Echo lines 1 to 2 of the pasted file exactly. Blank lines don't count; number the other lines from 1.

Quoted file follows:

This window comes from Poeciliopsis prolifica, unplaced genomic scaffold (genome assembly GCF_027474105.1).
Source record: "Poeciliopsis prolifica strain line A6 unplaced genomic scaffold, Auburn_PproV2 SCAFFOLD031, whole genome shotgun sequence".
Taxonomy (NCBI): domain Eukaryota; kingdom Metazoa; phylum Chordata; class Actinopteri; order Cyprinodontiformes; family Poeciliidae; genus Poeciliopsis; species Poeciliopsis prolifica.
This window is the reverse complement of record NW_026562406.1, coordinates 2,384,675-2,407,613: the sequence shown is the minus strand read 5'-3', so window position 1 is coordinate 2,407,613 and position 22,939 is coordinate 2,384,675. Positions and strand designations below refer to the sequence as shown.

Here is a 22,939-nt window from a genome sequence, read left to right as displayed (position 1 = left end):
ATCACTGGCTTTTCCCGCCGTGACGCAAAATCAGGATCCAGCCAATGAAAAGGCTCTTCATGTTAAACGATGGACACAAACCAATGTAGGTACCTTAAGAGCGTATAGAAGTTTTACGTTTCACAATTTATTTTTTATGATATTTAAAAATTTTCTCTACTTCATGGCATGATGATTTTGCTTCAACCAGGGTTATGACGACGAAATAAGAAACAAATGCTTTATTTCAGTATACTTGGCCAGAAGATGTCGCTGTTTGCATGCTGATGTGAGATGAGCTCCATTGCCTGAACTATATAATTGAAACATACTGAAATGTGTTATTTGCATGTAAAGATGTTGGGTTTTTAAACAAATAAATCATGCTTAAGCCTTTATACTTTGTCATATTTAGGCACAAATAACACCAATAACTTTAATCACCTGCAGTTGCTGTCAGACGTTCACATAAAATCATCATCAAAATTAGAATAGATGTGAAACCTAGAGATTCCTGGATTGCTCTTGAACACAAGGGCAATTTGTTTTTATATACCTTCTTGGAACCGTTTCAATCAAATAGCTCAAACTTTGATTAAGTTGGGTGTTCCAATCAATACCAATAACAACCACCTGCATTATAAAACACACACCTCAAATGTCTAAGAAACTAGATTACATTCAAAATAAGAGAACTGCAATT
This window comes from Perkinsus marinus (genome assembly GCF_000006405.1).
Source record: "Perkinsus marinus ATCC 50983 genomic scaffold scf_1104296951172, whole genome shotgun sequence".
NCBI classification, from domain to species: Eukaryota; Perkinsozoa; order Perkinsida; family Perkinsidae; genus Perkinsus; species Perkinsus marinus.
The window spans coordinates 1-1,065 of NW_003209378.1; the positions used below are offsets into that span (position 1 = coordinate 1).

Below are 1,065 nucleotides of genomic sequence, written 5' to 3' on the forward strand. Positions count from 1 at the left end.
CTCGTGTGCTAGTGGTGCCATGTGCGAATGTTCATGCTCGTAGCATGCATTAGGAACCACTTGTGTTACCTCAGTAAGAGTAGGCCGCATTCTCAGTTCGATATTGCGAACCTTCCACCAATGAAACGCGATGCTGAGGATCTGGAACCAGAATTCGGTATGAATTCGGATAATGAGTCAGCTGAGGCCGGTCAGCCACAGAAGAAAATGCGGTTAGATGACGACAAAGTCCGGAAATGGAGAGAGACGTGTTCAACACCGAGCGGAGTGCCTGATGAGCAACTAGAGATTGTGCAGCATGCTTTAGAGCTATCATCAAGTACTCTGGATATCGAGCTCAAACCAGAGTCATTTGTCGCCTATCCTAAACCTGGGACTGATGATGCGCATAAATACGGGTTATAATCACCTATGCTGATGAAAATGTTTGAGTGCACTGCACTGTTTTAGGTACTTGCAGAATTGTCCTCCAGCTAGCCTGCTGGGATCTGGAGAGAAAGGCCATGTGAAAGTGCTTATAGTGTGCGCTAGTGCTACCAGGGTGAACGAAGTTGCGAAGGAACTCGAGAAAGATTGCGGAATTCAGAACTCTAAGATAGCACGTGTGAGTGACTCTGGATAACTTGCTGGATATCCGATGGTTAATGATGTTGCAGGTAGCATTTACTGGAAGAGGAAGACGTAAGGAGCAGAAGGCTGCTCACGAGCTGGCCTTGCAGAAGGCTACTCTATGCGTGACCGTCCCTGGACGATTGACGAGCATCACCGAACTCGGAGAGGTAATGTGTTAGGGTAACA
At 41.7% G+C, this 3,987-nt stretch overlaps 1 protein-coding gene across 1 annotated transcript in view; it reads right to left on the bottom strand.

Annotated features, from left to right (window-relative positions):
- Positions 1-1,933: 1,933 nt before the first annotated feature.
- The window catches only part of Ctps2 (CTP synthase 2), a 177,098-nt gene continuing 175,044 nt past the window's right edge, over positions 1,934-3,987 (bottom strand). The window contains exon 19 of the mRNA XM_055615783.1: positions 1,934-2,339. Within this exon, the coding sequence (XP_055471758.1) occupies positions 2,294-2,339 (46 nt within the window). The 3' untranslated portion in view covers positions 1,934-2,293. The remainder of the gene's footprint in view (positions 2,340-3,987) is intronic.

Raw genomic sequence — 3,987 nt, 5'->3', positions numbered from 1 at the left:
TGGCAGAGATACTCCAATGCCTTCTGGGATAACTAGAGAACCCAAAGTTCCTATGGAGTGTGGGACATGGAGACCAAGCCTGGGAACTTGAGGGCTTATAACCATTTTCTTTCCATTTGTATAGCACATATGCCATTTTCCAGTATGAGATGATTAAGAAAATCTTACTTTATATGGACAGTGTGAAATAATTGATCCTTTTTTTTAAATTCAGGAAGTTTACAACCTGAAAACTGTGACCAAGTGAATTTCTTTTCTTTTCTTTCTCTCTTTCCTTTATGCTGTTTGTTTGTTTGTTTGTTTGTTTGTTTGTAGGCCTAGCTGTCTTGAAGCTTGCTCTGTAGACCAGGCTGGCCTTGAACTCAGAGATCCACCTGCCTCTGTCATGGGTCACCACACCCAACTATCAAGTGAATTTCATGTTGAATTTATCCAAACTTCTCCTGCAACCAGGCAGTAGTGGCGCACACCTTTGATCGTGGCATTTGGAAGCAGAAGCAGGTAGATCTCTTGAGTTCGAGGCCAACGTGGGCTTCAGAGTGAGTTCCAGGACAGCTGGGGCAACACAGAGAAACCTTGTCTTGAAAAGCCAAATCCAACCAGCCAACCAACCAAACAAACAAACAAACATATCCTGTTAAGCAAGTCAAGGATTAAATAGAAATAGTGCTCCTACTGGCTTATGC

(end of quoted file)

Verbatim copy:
This window comes from Poeciliopsis prolifica, unplaced genomic scaffold (genome assembly GCF_027474105.1).
Source record: "Poeciliopsis prolifica strain line A6 unplaced genomic scaffold, Auburn_PproV2 SCAFFOLD031, whole genome shotgun sequence".